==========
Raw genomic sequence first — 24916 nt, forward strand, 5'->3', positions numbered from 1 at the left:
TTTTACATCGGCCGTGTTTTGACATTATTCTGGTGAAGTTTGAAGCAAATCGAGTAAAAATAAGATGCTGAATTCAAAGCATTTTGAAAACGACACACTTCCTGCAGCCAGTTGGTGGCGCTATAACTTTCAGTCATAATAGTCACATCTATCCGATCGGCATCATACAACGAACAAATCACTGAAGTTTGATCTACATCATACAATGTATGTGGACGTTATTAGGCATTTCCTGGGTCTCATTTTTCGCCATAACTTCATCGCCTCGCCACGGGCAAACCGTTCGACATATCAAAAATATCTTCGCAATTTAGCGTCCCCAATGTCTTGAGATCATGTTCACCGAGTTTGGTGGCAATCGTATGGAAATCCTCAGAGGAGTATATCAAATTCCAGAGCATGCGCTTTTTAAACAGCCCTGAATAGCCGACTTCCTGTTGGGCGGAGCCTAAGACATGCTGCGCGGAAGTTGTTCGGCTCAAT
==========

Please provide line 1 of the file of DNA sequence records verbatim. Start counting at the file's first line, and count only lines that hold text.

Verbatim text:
Raw genomic sequence first — 24916 nt, forward strand, 5'->3', positions numbered from 1 at the left: